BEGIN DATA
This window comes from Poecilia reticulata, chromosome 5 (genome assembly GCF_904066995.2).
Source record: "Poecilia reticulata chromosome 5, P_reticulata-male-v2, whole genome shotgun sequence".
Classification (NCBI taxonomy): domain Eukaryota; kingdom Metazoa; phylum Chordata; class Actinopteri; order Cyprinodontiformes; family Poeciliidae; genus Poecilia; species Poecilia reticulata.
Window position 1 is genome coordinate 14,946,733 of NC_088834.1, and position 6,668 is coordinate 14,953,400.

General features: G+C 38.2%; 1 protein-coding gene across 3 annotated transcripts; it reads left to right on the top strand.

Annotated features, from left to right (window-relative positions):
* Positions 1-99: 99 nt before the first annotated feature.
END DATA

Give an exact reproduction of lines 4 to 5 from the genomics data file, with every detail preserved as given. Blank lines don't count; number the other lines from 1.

Window position 1 is genome coordinate 14,946,733 of NC_088834.1, and position 6,668 is coordinate 14,953,400.

General features: G+C 38.2%; 1 protein-coding gene across 3 annotated transcripts; it reads left to right on the top strand.